A recent development in technology allowed all the design and construction teams to work from a single digital 3D model that contained information from every part of the building. The design could be manipulated and altered by any member of the teams around the world, which were then instantly re-calibrated, analysed and checked by a highly automated procedure and available for any member of the teams to work from. Muscettola regarded the new technology as something that will “radically change how we build in the future. The technologies that allowed us to create such a comprehensive digital 3D model of the hotel that combined all of its aesthetic, structural and construction information enabled us to create a building with such complexity as the Morpheus”.

With such an impressive external façade, it was important the interior continued the same standards of impact and design quality. The unique exoskeleton optimised the available space and allowed for a huge amount of adaptability to accommodate the many varying requirements of the prestigious venue. The internal voids of the hotel create an “urban window that links the hotel’s interior communal spaces with the city,” Muscettola commented, with reference to the internal design.

“Three horizontal vortices generate the voids through the building and define the hotel’s dramatic internal public spaces; creating unique corner suites with spectacular views of both the atrium and the city. This arrangement maximises the number of hotel rooms with external views and guarantees an equal room distribution on either side of the building. In between the free-form voids that traverse the atrium, a series of bridges create unique spaces for the hotel’s restaurants, bars and guest lounges by renowned chefs including Alain Ducasse and Pierre Hermé. The atrium’s twelve glass elevators provide guests with remarkable views of the hotel’s interior and exterior as they travel between the voids of the building,” she added.

The atria were particular areas where ZHA and Isometrix had full artistic control. As Muscettola reflected: “There is an inevitable logic to this holistic conformation in the upper atrium spaces, which are enclosed by free-form exoskeleton, macro-windows and faceted windows. But in the lower atrium areas, the three dimensional logic of the exoskeleton and macro-windows is forcibly extended and scaled down, most visibly in the design of the ground floor Pierre Hermé Lounge Bar’s pavilion.”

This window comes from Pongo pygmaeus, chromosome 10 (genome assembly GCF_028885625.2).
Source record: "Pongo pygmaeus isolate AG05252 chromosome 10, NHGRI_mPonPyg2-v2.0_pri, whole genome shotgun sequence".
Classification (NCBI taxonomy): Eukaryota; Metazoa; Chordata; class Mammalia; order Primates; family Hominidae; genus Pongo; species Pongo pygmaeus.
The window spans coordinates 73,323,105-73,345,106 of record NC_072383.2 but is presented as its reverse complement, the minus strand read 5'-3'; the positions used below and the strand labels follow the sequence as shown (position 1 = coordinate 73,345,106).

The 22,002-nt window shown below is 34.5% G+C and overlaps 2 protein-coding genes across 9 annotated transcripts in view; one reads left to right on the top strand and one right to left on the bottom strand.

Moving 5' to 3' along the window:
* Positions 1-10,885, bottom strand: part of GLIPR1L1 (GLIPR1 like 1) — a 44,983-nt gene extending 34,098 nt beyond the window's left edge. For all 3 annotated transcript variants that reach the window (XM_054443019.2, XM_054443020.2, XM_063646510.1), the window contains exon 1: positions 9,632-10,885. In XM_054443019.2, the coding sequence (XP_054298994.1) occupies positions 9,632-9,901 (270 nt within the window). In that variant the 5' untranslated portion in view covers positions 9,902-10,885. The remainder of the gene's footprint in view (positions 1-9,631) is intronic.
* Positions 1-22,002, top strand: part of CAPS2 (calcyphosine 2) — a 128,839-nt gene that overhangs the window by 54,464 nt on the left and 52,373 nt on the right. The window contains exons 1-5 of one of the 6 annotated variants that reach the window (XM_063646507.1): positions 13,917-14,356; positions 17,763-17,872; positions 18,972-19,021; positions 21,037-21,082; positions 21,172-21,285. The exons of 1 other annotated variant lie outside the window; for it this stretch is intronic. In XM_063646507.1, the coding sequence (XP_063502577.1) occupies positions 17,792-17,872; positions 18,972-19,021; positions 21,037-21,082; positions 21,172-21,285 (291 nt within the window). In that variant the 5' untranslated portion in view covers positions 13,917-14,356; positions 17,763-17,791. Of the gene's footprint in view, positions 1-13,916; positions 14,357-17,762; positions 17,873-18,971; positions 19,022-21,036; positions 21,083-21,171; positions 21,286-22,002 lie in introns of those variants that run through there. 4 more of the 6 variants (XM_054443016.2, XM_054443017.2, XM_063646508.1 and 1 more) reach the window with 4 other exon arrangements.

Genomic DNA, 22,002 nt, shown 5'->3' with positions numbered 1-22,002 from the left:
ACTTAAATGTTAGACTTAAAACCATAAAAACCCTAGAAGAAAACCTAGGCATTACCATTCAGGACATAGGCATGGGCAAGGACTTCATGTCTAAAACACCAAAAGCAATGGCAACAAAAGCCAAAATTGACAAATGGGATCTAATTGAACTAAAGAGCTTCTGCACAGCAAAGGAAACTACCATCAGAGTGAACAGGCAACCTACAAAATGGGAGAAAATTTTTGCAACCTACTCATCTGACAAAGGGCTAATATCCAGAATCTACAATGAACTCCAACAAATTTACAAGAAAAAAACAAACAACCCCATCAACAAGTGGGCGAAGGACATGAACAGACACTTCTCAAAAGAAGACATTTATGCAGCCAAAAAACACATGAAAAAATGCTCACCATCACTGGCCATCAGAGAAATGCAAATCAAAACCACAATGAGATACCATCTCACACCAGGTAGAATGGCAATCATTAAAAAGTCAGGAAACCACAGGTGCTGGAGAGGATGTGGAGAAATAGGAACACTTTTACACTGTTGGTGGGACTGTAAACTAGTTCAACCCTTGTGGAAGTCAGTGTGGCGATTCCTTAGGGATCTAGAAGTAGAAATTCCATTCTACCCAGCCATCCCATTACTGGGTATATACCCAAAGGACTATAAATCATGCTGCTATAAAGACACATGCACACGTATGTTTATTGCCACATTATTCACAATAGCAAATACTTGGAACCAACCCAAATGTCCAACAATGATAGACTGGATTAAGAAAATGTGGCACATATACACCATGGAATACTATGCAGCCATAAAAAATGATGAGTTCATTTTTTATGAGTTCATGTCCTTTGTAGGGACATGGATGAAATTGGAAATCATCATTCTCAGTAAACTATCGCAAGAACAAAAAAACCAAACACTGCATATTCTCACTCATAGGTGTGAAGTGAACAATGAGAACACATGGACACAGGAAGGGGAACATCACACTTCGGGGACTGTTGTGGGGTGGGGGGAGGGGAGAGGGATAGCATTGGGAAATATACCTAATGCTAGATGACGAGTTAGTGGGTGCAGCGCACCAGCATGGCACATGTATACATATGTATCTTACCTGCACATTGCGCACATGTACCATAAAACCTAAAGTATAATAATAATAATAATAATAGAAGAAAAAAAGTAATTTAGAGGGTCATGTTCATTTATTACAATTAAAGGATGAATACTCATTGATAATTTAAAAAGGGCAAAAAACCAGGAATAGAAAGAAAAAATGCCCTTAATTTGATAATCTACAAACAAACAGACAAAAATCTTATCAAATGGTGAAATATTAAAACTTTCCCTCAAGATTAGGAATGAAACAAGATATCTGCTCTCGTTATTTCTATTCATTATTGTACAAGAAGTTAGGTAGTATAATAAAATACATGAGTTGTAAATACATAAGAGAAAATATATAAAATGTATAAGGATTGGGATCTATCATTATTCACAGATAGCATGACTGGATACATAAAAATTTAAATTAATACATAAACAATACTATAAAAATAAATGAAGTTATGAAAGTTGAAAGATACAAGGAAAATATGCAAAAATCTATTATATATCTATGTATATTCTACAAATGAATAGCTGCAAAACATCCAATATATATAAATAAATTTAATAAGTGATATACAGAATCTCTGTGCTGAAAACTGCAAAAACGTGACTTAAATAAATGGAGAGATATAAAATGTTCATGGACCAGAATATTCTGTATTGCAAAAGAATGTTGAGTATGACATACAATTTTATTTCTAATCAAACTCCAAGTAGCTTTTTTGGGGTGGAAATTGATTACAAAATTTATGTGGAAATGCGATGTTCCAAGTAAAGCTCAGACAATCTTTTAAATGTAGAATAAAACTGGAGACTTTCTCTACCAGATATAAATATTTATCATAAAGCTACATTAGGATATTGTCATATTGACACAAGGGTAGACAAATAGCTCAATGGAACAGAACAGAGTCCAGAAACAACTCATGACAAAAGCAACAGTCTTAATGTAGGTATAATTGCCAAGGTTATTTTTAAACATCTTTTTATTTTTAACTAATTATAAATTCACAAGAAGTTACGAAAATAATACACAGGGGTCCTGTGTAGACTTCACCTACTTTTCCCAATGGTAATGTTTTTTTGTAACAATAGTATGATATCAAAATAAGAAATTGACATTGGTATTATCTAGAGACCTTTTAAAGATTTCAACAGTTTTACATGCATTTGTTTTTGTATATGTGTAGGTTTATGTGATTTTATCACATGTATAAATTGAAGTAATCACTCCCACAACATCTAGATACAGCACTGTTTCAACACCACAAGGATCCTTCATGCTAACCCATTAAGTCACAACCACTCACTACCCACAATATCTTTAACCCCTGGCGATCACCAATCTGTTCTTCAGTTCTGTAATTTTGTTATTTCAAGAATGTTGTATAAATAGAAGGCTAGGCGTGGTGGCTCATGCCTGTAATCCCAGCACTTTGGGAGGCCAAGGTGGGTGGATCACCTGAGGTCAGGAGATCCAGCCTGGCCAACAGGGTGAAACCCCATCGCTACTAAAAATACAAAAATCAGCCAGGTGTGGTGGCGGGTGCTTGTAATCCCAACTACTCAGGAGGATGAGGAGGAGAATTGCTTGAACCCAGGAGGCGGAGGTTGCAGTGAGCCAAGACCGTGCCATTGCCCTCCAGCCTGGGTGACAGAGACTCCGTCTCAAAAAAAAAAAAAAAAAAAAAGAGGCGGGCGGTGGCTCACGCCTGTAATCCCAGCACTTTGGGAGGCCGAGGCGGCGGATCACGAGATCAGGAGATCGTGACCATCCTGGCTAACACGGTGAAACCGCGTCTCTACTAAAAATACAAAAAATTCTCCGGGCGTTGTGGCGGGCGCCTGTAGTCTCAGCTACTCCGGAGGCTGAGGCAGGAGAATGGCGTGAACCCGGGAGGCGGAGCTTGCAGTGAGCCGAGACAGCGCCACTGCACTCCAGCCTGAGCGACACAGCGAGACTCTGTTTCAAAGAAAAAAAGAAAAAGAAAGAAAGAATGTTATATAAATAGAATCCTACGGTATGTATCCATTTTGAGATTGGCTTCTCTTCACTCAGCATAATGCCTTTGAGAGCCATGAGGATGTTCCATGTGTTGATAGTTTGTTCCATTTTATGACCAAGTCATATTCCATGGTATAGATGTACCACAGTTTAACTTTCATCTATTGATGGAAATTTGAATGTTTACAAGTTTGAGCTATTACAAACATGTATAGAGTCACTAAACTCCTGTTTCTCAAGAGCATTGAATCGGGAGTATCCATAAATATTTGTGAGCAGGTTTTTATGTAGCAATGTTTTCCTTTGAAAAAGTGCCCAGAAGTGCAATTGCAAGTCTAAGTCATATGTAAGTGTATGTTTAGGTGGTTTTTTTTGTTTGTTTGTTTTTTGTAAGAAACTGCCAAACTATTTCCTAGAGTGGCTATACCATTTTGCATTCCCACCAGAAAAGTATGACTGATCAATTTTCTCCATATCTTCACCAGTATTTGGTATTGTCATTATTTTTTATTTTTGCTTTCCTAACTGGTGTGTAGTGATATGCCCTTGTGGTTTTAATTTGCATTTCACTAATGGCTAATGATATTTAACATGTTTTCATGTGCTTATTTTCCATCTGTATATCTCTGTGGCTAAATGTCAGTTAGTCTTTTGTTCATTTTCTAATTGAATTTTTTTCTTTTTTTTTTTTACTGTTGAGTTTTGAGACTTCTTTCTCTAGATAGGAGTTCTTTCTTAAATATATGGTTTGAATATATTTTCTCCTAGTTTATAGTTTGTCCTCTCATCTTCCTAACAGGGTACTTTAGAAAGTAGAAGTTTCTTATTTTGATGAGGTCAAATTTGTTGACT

Working closely with Isometrix in these areas, ZHA and the team created theatrical qualities and projected high level concealed floodlights onto its faceted wall panels. Using the Laser Blade series of linear down lights by iGuzzini, track mounted spots by XAL and mini floor uplights by LightGraphix; the team achieved their dramatic and sophisticated lighting scheme in the internal spaces. Light boxes were created to follow the unique shapes and forms of the atrium wall design. Individual DMX control-dimmed channels are fitted to each light box allowing the whole atmosphere of the atrium to be programmed like a changing landscape for different times of the day.

Outside, Wibre underwater LEDs are used to illuminate the swimming pool, adding a further exotic atmosphere to the building and its surroundings.

Tony Ryan, Project Director at CLA, commented: “The complexity of this structure, from both a lit effect and installation point of view were what made this project a huge challenge. But working with the design teams of both ZHA and Isometrix, we were able to pull off an amazing project and one that is truly a stunning addition to the Macau skyline.”

Muscettola reflected on the relationship ZHA had with the client during the construction: “In Morpheus, Melco have established an entirely new brand within their portfolio that they plan to continue in other locations in Asia. From the very beginning, Melco shared ZHA’s vision of creating new experiences that offer visitors a journey of the imagination.”